Written by Andrew Schadegg
Unlike a lot of game fish that prefer open water (like trout or striper) bass love to gravitate towards structure. They’re lazy, opportunistic feeders. They want to position themselves in the most convenient place to attack prey, without expending a lot of energy. This makes the bass angler’s job a lot easier. We know we need to target areas that bass can hide out, which is why we spend so much time around weeds, tules, docks and other structure. Bass live there.
In order to get the bait into those tight areas that bass hang out, learning how to flip or pitch your bait is essential. Beyond your casting technique, something that’s often overlooked, is making sure you’re using the right bait.
A Thinner Body for Better Hooksets – A lot of “craw-style” baits on the market look really great, but the thickness of the body is not built for a solid hookset. The Warax craw is nice and thin, so the hook point has less plastic to get through, in order to penetrate the fish’s mouth.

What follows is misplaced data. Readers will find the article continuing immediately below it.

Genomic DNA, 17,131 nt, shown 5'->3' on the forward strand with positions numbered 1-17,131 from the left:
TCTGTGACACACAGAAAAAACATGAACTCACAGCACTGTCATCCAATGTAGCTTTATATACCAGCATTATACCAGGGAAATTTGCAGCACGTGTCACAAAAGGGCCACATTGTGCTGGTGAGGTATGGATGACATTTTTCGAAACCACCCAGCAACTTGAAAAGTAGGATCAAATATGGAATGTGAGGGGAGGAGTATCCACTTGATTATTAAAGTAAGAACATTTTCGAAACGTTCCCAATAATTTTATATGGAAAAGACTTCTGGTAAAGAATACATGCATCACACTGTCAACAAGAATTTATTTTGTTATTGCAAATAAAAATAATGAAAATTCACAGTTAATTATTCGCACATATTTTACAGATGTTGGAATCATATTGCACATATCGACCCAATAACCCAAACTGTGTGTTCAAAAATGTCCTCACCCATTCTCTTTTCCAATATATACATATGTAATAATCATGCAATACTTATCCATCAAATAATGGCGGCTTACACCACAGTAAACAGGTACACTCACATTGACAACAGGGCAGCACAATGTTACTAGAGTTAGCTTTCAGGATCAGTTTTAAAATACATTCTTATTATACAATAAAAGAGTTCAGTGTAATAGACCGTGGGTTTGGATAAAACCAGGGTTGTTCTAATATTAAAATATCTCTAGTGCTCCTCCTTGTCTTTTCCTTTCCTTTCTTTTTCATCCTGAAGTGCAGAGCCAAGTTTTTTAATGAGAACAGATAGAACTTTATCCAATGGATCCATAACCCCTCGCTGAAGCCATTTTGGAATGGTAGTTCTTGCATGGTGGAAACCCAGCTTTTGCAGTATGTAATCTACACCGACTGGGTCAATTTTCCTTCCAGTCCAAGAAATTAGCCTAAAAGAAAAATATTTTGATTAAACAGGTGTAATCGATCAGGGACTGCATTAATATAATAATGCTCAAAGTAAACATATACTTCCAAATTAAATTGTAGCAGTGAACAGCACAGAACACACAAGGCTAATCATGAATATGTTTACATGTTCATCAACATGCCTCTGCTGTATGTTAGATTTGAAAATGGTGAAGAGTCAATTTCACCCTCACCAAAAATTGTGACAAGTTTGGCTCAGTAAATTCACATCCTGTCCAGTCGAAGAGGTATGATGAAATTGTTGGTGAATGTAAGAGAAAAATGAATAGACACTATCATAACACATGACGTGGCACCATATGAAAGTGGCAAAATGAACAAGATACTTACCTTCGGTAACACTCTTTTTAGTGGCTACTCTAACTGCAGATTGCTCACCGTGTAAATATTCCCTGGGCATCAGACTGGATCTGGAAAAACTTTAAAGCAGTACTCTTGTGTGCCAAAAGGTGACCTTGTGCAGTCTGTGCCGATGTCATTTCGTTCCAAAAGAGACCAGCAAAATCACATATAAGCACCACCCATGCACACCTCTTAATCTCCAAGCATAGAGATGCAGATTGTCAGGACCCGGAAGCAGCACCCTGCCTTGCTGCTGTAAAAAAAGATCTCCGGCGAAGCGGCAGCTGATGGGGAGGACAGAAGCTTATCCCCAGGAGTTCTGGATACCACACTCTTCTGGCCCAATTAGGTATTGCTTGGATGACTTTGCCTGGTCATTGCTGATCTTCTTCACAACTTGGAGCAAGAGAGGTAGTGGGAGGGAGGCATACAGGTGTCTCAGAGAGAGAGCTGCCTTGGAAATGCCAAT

A Bulky Profile for Bigger Bites – Particularly when you start to get into the post-spawn and summertime periods, the food that bass eat are getting bigger. The whole ecosystem, whether it’s shad, other bass or crawfish are all beefing up in the fertile warmer months. The bigger bass will be looking for a bigger meal. The Warax is available in three different sizes (3’, 4’, 5’), but even in the smaller 3-inch version it creates a solid profile in the water.
A Lot of Action for More Attraction – One of the downsides to fishing heavy cover or grassy, shaded areas, is that bass have less visual freedom. They rely a lot more on their lateral line and will “sense” a bait falling through the water. The Warax craw feature j-shaped claws that are thin and kick on the fall, similar to a twin-tail grub. This, along with the large ribs and appendages, make enough commotion to get the attention of any bass in the area.
When searching for a good flipping bait, look no further than the Warax from Biwaa. Pair it with a solid, straight shanked flipping hook, a bobber stopper and a flipping weight to fit the cover you’re fishing (anywhere from ½ - 1 ½ ounces) and you’ll be set up to catch the big ones all year long.